Despite these findings, at the end of the book Royte is pretty much where she started: she has ditched her plastic refillable bottle for an aluminum one ("so far unindicted by the chemical police"), but she's sticking with tap, and she urges readers to do the same. "It's a self-fulfilling prophecy," she writes. "The fewer who drink from public supplies, the worse the water will get, and the more bottled water we'll need." (Her section on Coca-Cola and Pepsi, whose Dasani and Aquafina brands are simply municipal water subjected to an intense filtration process, includes a sinister quotation from Pepsi executive Susan Wellington: "When we're done, tap water will be relegated to showers and washing dishes." You can almost hear thunderclaps and cackling.)
Royte gamely concludes on an upbeat note, revisiting Fryeburg and reporting that despite Nestlé's startling purchase of Pure Mountain Springs, the middleman company, there is some good news: the corporation has agreed to submit to stricter environmental monitoring, and the town has defeated an ordinance that would have allowed Nestlé to buy unlimited water from the aquifer. Royte also provides conservation-minded steps readers can take to protect water supplies. Still, her lucid critique of bottled water combined with her disturbing discoveries about tap may leave readers feeling thirsty for a third option. --Barbara Spindel
Barbara Spindel has covered books for Time Out New York, Newsweek.com, Details, and Spin. She holds a Ph.D. in American Studies.
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There are more answers than questions in this book. You will be glad you read this one. I recommend this to everyone who asks the question, why can't i drink out of the sink. Thats what we use to do, and in most cases still can. but what happened to that idea? Where is all this leading to.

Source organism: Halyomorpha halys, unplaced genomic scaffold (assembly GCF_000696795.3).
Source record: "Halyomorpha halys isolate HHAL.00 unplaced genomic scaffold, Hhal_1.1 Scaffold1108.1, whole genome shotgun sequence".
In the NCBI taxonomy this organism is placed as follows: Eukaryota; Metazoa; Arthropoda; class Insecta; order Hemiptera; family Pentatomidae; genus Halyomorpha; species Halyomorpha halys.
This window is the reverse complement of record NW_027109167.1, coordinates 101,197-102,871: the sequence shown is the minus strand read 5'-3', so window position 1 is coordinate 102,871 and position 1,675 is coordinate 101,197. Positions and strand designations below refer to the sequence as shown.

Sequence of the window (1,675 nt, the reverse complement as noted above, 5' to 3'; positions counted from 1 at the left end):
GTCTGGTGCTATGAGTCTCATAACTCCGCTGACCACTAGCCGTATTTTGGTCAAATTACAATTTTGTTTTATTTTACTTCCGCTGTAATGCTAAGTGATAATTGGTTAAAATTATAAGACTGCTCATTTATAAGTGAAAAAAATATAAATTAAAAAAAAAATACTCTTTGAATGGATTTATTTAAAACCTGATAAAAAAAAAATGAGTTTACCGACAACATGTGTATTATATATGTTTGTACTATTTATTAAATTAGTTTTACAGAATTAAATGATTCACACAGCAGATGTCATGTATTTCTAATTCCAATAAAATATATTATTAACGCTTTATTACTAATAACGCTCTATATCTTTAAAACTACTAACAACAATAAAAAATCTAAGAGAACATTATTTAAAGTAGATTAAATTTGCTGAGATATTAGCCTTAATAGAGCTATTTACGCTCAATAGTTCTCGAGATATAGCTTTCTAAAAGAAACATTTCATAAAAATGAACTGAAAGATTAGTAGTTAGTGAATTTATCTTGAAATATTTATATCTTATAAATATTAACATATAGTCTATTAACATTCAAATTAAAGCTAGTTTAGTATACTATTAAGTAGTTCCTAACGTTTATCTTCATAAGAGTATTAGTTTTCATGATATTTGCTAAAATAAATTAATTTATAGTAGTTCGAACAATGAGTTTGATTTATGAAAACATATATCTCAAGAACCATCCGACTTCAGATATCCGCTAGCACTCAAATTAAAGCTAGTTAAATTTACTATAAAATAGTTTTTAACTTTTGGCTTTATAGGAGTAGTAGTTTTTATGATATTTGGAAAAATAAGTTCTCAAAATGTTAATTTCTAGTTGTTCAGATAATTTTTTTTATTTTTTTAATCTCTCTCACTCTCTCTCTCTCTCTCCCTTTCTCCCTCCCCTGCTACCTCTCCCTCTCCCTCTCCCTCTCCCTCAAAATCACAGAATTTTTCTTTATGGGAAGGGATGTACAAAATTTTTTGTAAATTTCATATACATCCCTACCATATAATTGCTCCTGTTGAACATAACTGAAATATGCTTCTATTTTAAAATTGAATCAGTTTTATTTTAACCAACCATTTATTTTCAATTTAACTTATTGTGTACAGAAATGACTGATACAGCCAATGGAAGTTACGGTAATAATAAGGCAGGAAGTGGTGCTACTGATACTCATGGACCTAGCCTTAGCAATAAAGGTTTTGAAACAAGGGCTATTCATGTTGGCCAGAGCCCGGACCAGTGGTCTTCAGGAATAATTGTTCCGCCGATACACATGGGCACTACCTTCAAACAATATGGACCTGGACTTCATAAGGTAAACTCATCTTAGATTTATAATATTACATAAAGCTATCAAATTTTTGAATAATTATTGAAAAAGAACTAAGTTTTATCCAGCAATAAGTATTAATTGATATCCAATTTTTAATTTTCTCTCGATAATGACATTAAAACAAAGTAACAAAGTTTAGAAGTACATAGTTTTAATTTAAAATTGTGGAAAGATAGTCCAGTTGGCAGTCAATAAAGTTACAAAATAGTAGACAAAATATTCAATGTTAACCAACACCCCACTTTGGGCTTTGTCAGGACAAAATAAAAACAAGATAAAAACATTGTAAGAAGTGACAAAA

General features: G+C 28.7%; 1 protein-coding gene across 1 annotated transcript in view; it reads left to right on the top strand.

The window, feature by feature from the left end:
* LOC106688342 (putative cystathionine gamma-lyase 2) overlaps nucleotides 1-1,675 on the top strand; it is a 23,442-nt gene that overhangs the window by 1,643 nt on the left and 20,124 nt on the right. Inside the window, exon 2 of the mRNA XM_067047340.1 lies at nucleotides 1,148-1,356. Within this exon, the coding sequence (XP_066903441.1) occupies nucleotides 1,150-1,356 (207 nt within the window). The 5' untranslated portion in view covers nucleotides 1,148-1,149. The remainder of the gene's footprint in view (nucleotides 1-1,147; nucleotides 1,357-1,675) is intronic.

Looks at both the bottled water industry and U.S. municipal water systems. We can see the writer's biases, but we can also see the objectivity and balanced treatment of the subject, as well.
I picked up this book out of curiosity. I found myself intrigued by the discussion of our U.S. clean water infrastructure and the battles over bottling companies and some communities. If you've ever thought every bottled water is the same, read this.
I thought this book was informative about the causes and effects of different sources of water. Bottlemania provided very good facts about the water industry, although sometimes hard to understand. I liked how Elizabeth Royte included a story line into this book that mainly contained facts and data analysis. It made the book easier and more interesting to me because I was wondering what would happen to the town of Fryeburg, Maine. Throughout the book, tap water, purified tap water, springwater and filtered water was analyized each having some negative and positive effects. I'm still not sure which type of water I would rather drink but I think I'm going to go with tap water for now.
Today, most people have a hectic life and in this hectic life of running around portability is something we have to consider. As well as portability, we wouldn't mind if it was good for us too. The solution: Bottled Water. Water is something we cannot live without and bottled water companies are taking advantage of this fact by making us pay a price for something we naturally deserve. This book to me overall was not very interesting. Some facts in the book surprised me but that was about it. The author explains everything in a very confusing way that I think most students would not understand. I thought it was confusing when she explained some of the bottled water companies. Elizabeth Royte does not give the reader a clear explanation of who the person is and what their job is. I did like how she gave some of her own opinions throughout the book. To me the whole thing about the towm versus the bottled water companies was stretched out just a little too much. This book could have been half the length of what it is.
Elizabeth Royte uncovers the secrets to bottled water and tells you information you never would have thought about. You end up changing your mind about if you are or are not going to drink bottled water.
Royte is a solid journalist and writer, and Bottlemania delves deeply into the bottled water industry. Royte managed to connect all the pieces of this story via an interesting narrative, and like most, I wasn't entirely clear on the true sources and potential costs of bottled water. Bottlemania was an eye-opening look at bottled water -- including the real costs to the often small, rural communities involved. It's the kind of journalism that's all too rare nowadays.